PETALING JAYA: PSM strongman Michael Jeyakumar has voiced concern over the possibility of Barisan Nasional taking the Sungai Siput parliamentary seat from him if PAS and Pakatan Harapan enter the fray in the coming election.
A multicorner fight could reinstate BN in Sungai Siput in spite of indications that people were unhappy with the coalition, he told FMT.
“The people want to see a one-to-one fight, not a four-corner or five-corner fight,” he said.
He recalled that he got one-third of the Malay votes in 2013 and acknowledged that the help he got from PAS had a lot to do with it.
He said PAS had been in Sungai Siput for a long time and enjoyed strong grassroots support. “But now PAS is saying it is going to put up its own candidate. It is telling its supporters not to vote for anyone else.”
Pakatan has told PSM that Jeyakumar could contest in Sungai Siput if he would do so on the PKR ticket and if the party agreed not to put up candidates anywhere else.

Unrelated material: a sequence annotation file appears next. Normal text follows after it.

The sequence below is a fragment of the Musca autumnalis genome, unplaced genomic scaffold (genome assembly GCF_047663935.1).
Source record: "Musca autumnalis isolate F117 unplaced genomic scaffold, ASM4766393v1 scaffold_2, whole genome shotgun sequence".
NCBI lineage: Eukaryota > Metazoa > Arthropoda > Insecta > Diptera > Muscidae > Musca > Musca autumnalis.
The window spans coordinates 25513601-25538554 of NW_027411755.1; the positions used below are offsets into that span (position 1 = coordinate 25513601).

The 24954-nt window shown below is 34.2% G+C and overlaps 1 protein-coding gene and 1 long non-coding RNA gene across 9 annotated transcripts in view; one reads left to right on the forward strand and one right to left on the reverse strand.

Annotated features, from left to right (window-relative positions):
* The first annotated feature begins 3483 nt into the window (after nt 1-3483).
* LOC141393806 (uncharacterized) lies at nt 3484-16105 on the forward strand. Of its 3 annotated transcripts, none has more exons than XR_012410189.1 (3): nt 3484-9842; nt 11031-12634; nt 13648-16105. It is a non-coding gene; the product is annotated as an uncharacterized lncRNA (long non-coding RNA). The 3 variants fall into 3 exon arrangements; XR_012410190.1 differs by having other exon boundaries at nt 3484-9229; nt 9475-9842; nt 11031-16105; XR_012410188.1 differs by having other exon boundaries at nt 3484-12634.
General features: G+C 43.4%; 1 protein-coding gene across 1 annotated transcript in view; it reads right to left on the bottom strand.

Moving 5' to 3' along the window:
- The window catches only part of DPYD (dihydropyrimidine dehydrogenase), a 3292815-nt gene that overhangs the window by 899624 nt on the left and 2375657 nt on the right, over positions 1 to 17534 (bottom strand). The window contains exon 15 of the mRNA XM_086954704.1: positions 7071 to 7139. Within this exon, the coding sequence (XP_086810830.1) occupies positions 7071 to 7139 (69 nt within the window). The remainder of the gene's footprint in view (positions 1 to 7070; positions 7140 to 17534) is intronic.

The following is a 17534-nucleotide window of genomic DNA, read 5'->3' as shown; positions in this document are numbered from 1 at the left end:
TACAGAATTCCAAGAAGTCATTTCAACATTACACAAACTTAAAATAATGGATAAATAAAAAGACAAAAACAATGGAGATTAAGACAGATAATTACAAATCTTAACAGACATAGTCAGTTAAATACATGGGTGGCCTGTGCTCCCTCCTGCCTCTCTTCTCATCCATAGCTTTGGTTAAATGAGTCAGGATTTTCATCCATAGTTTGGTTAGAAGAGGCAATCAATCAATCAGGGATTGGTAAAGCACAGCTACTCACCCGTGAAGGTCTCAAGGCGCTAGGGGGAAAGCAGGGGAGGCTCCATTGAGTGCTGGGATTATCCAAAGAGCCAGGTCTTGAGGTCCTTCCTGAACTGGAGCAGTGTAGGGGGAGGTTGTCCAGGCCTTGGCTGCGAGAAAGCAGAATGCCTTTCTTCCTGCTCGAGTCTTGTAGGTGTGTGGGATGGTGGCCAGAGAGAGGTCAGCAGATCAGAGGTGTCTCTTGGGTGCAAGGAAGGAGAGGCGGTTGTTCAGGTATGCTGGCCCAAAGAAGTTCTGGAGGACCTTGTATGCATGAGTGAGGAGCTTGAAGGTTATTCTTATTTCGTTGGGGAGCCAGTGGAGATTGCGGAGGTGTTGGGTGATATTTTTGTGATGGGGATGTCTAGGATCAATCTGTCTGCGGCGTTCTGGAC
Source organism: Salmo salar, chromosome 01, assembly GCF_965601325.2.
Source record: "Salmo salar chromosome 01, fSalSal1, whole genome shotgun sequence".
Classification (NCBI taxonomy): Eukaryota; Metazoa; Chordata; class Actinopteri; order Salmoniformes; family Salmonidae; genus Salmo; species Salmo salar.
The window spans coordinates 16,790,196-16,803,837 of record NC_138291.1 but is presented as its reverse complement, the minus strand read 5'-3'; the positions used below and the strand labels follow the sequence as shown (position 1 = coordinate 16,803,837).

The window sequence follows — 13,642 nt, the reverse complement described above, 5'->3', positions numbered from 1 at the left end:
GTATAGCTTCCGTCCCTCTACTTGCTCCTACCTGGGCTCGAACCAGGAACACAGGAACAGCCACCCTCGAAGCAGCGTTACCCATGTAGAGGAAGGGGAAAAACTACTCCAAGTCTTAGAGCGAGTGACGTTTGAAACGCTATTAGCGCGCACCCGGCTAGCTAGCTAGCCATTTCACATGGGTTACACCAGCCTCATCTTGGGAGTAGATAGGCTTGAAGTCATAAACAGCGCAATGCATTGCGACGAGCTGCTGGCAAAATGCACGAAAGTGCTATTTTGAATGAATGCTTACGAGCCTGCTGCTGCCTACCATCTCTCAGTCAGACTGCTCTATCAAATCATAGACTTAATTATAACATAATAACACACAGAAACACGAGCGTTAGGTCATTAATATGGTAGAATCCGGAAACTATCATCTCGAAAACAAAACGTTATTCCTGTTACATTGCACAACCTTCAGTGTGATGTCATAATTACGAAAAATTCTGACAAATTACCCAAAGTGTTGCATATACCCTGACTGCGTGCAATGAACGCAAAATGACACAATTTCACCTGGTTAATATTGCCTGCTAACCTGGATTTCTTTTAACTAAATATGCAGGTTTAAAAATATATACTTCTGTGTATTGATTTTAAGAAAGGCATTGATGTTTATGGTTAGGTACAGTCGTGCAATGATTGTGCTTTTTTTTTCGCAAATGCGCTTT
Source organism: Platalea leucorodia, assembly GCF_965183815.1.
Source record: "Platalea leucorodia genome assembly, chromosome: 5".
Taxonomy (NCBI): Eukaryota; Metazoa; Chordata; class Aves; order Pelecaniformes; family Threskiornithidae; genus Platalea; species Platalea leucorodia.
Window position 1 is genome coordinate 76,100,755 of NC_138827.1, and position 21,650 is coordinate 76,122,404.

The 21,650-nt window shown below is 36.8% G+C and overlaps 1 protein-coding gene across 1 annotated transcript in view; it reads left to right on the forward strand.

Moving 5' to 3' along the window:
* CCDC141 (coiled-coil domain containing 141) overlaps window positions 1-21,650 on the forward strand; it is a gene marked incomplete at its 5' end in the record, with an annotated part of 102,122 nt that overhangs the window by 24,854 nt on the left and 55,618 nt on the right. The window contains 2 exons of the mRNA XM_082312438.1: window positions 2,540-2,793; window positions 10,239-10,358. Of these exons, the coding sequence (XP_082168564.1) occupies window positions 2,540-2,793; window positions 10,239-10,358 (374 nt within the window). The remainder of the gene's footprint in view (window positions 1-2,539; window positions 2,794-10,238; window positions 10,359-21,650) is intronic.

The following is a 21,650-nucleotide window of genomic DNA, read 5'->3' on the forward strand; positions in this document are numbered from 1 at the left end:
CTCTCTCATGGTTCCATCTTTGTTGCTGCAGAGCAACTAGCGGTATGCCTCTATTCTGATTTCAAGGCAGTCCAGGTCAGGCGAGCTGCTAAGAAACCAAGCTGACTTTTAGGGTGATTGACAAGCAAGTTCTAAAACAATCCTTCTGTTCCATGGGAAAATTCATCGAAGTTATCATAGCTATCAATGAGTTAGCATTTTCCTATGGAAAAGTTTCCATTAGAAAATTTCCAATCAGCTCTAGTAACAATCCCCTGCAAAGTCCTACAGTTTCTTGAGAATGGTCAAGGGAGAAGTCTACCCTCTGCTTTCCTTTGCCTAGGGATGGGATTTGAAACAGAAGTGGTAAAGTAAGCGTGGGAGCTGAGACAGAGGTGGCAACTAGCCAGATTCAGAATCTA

“The exclusion means party central committee member S Arulchelvan, secretary B Suresh and deputy chairperson M Saraswathy cannot stand for election,” he said. “This is a condition we can’t accept.”
In GE13, Jeyakumar successfully defended the seat against MIC’s SK Devamany, scoring a majority of 2,793 votes. Of the 40,000 who voted, 39% were Chinese, 33% Malays and 21% Indians.
He noted that only 55% of the Indians voted for him.
Jeyakumar earned the sobriquet Giant Killer in 2008, when he unseated S Samy Vellu from Sungai Siput. Samy was then president of MIC and one of the most senior members of the federal cabinet.
He told FMT there had been talk that MIC would like Samy to go for the seat again “because some of the Indians would get a lot of allocations and contracts” if he were to retake the seat.
“But the poorer Indians who have trouble with the Employees Provident Fund and housing, for example, obviously would like me to win again.”
According to him, PSM has a good reputation in Sungai Siput for being active in helping marginalised groups.
“We would label all the small villages, conduct surveys, map the areas and bring up the issues to the state government,” he said, crediting PSM’s “Peneroka Bandar” team for the success of such work.
He said the team had dealt with many issues, such as the difficulty faced by indigenous communities, farmers and migrant workers in trying to get low-cost flats.
“I have taken up these issues to Parliament and put pressure on government agencies,” he said. “I don’t play the race or religion game.
“People know PSM does not go into politics for the money but for the community. I think the people appreciate that.”